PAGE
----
It always seems impossible until it’s done

Today I find myself in the enviable position of being alone, which is a rare occasion for me.  Both kids went to pre-school today, and wifey is working.  What have I done with this precious alone time?  I ran 10k this morning… this hot and humid New England morning… and I did it for fun.

I passed a guy on my run this morning.  I had never met him before, but I knew him well.  He was really overweight, gut hanging over his belt line and out of his shirt.  His jogging pace was about the pace of my brisk walk.  Sweat poured down the sides of his face, which was beet red to match his shirt.  His breath came in wheezy gasps.

Me, about 5 years and 100 lbs ago.

Oh ya, I knew this guy.  I was that guy five years ago.

I said a chipper, “Good morning,” and waved as I do with everyone I see when heading out on a run.  Staring down at the ground, he grunted, and I trotted past him and along my way.

I thought of a quote I read on a roadside sign yesterday, “It always seems impossible until it’s done.”

I’m going to tell you a very small part of a long story.  It’s a story I don’t think I’ve ever told anyone in it’s entirety.  Five years ago, my wife was six months pregnant with our first child, and I had the realization that I’m not just going to be a dad.  I’m going to be the fat dad.  At just shy of 300 pounds, I needed to take a break after 20 minutes of mowing the lawn.  It was an effort to climb a flight of stairs, and I would be out of breath by the time I got to the top.

I had been a fat guy for my entire adult life to that point, it was nothing new.  Sure, I’d lost a few pounds now and then – most notably for my wedding – only to gain it back with interest.

I looked in the mirror one day and said, this will not be the example that my son follows.  He will not be the kid who gets made fun of for having a fat daddy.  I want to run around with him on a soccer field.  I want to be there for him as long as I can.  But every time I sit down to eat a bacon double cheeseburger I wonder, Will this be the meal where I leave on a stretcher after my first heart attack?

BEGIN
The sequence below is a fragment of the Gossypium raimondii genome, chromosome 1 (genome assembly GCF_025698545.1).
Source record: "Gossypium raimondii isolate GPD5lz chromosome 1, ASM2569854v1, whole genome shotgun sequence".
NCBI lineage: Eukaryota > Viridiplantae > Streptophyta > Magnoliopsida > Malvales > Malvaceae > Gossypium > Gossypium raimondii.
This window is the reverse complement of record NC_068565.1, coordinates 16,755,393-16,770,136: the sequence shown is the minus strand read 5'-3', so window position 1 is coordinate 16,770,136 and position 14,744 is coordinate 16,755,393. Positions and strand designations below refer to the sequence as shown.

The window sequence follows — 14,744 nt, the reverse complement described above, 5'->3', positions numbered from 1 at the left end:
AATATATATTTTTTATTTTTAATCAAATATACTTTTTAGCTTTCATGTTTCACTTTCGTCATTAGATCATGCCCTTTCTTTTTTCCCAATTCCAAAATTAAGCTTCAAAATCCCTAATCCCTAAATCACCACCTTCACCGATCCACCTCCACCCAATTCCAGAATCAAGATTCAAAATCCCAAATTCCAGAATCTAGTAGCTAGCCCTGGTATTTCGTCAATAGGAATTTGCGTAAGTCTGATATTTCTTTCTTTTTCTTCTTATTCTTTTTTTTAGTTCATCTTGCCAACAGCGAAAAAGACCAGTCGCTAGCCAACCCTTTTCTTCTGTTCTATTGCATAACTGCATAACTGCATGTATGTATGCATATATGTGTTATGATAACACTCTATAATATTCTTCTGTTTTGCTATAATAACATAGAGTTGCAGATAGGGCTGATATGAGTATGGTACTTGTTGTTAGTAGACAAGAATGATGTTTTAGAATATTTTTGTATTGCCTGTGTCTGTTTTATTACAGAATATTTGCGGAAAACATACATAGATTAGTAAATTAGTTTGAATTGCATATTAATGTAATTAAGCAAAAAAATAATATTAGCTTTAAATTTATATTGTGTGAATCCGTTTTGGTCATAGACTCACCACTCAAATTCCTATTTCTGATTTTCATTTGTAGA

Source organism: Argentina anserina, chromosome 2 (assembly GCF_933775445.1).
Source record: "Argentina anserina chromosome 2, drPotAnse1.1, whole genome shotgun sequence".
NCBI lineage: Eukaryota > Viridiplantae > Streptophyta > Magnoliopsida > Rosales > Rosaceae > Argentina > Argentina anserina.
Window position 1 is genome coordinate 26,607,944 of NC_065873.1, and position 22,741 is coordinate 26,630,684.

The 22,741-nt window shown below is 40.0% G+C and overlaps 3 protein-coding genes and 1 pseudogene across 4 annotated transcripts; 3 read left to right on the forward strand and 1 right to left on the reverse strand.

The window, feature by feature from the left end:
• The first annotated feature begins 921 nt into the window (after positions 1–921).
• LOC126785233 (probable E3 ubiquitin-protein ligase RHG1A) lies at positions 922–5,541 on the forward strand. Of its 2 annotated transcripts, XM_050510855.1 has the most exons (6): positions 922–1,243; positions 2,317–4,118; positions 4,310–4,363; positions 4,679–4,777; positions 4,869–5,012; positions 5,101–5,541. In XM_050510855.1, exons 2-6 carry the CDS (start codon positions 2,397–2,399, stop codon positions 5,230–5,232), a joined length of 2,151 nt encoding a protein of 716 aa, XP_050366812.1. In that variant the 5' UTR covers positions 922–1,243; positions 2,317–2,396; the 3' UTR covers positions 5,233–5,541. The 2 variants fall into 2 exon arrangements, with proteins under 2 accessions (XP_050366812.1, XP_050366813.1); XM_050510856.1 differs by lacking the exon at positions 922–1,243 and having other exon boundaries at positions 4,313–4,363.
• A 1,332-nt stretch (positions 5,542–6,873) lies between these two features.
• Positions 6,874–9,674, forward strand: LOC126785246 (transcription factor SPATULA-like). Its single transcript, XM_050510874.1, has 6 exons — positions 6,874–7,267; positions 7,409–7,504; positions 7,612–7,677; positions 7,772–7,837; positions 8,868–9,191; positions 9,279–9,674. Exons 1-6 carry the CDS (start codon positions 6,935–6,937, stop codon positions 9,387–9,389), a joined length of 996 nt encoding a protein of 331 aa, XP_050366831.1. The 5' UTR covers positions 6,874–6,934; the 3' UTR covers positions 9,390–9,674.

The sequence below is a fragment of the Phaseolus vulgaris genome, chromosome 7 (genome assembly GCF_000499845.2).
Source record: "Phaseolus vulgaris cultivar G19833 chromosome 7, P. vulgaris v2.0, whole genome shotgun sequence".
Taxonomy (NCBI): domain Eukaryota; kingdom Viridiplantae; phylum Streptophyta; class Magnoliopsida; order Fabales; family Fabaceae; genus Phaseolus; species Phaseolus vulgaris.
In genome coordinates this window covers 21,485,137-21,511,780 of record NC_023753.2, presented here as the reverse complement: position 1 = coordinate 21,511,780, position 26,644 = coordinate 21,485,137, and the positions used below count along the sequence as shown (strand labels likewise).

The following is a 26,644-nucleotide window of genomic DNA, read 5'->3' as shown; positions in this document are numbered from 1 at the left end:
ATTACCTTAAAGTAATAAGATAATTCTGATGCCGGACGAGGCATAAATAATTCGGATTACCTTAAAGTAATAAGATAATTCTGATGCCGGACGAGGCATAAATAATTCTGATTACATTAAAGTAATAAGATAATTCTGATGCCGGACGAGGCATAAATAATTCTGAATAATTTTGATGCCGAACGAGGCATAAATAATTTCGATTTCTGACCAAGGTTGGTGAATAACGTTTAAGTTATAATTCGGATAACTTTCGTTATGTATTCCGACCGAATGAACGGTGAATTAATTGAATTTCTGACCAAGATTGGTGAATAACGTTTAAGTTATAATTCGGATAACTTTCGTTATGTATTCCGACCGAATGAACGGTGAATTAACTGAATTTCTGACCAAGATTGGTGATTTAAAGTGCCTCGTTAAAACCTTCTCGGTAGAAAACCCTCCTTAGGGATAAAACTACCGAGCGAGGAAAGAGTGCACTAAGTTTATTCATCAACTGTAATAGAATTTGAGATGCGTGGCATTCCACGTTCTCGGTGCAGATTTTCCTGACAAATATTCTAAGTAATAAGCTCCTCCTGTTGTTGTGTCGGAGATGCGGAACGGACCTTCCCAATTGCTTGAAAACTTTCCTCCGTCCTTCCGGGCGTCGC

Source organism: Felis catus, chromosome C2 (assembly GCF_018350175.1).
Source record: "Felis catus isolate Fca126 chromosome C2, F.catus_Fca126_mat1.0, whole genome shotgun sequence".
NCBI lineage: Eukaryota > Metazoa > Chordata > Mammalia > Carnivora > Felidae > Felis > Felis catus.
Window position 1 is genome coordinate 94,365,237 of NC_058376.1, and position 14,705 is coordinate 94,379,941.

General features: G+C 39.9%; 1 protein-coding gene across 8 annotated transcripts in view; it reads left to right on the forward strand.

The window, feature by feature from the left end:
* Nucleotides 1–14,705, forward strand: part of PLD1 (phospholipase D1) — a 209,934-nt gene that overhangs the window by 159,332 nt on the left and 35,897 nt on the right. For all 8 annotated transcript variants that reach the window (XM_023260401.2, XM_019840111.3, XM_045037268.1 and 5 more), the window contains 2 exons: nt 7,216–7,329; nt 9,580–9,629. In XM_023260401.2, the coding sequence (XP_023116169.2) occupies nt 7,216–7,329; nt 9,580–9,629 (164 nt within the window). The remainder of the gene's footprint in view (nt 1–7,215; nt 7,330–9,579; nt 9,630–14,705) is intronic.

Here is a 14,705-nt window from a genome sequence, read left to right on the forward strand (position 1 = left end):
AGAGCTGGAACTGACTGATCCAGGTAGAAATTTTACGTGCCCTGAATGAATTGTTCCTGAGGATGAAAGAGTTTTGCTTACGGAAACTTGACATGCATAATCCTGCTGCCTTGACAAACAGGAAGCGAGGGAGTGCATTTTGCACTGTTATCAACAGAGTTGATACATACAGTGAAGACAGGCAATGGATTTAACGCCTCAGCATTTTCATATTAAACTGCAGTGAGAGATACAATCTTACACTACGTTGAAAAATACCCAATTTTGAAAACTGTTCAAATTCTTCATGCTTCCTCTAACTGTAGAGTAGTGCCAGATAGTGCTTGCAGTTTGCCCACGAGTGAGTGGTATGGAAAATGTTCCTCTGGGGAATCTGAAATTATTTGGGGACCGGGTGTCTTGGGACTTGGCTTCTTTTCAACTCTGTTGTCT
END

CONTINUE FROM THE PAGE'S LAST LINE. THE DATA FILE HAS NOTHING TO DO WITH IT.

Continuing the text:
I had to make a change, so I decided that day to go for a jog.  “I’ll go a mile,” I said to myself.  I can do that.

Gasping for air, legs on fire, heart in my throat, I all but collapsed onto the curb.

I looked behind me.  I had gone maybe 500 feet.  Not even the length of two football fields.  This is impossible.

I had, to that point, spent my whole life being told that I could not be too active because I have exercise induced asthma.  It was easy to buy into this, given that sitting on the couch with a box of Cheez-its is much easier than exercising.  The easy decision that day would have been to turn around, walk home, order a pizza and fire up the XBox.  But something made me look ahead.

I got up off the curb and started walking, not towards home, but away.  “I’m doing this mile.”

I walked, I jogged, I sat on the side of the street more than once trying not to throw up, but forty minutes later I had done my mile.  I paid for it, for days, but I did it.  That was 5 years ago, almost to the day.

Getting back to my run this morning, finishing my 10k loop, I passed the guy again.  He was struggling, but still at it.  Again, as I do with everyone I pass on the way back in from a run, I waved and said, “Have a good one.”

He didn’t stare down at the ground and grunt this time.  He looked up and smiled, and gave me a thumbs up.  I said, “Alright!” gave him a nod, and continued on.

I finished my run and checked my time, an average 10:16 per mile.  Not my best 10k time, but pretty good for such a hot and humid day.  I thought about how far I have come since my first try at a jog.  There’s obviously a ton that’s happened between that day and this morning, and I’ll write about it at some point, but having seen myself 5 years ago, and then looking at where I am today, that road side quote came back to me again:

“It always seems impossible until it’s done.”  

Isn’t that the truth.

I’m Dave, a novelist, Mr. Mom, husband, son, office worker, and guy who has struggled with weight for 20 years.  If you like what you read, go ahead and use the links on the right over there to follow me on Facebook or Twitter, and drop me a line!  I love hearing from readers.  Hope you enjoy, and happy reading!

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